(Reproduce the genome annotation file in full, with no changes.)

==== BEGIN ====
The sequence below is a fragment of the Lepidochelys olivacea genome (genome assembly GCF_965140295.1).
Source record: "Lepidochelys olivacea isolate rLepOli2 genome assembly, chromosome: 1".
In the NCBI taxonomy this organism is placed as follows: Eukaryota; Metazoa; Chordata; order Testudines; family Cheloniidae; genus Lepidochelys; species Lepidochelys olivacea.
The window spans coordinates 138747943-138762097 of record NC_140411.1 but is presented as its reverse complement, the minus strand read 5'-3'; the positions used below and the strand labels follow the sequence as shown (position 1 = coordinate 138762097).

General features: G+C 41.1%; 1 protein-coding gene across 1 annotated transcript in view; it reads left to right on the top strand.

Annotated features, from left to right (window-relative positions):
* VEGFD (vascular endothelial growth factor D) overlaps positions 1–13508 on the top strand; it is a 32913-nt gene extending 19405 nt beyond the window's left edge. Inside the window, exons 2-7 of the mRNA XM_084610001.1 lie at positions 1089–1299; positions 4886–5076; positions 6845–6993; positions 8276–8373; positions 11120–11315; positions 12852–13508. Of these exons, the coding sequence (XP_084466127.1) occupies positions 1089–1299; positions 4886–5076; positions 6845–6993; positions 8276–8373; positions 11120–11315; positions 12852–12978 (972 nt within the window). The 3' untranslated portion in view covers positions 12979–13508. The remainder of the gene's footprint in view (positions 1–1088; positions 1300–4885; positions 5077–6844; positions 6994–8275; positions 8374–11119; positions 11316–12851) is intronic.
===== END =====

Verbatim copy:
The sequence below is a fragment of the Lepidochelys olivacea genome (genome assembly GCF_965140295.1).
Source record: "Lepidochelys olivacea isolate rLepOli2 genome assembly, chromosome: 1".
In the NCBI taxonomy this organism is placed as follows: Eukaryota; Metazoa; Chordata; order Testudines; family Cheloniidae; genus Lepidochelys; species Lepidochelys olivacea.
The window spans coordinates 138747943-138762097 of record NC_140411.1 but is presented as its reverse complement, the minus strand read 5'-3'; the positions used below and the strand labels follow the sequence as shown (position 1 = coordinate 138762097).

General features: G+C 41.1%; 1 protein-coding gene across 1 annotated transcript in view; it reads left to right on the top strand.

Annotated features, from left to right (window-relative positions):
* VEGFD (vascular endothelial growth factor D) overlaps positions 1–13508 on the top strand; it is a 32913-nt gene extending 19405 nt beyond the window's left edge. Inside the window, exons 2-7 of the mRNA XM_084610001.1 lie at positions 1089–1299; positions 4886–5076; positions 6845–6993; positions 8276–8373; positions 11120–11315; positions 12852–13508. Of these exons, the coding sequence (XP_084466127.1) occupies positions 1089–1299; positions 4886–5076; positions 6845–6993; positions 8276–8373; positions 11120–11315; positions 12852–12978 (972 nt within the window). The 3' untranslated portion in view covers positions 12979–13508. The remainder of the gene's footprint in view (positions 1–1088; positions 1300–4885; positions 5077–6844; positions 6994–8275; positions 8374–11119; positions 11316–12851) is intronic.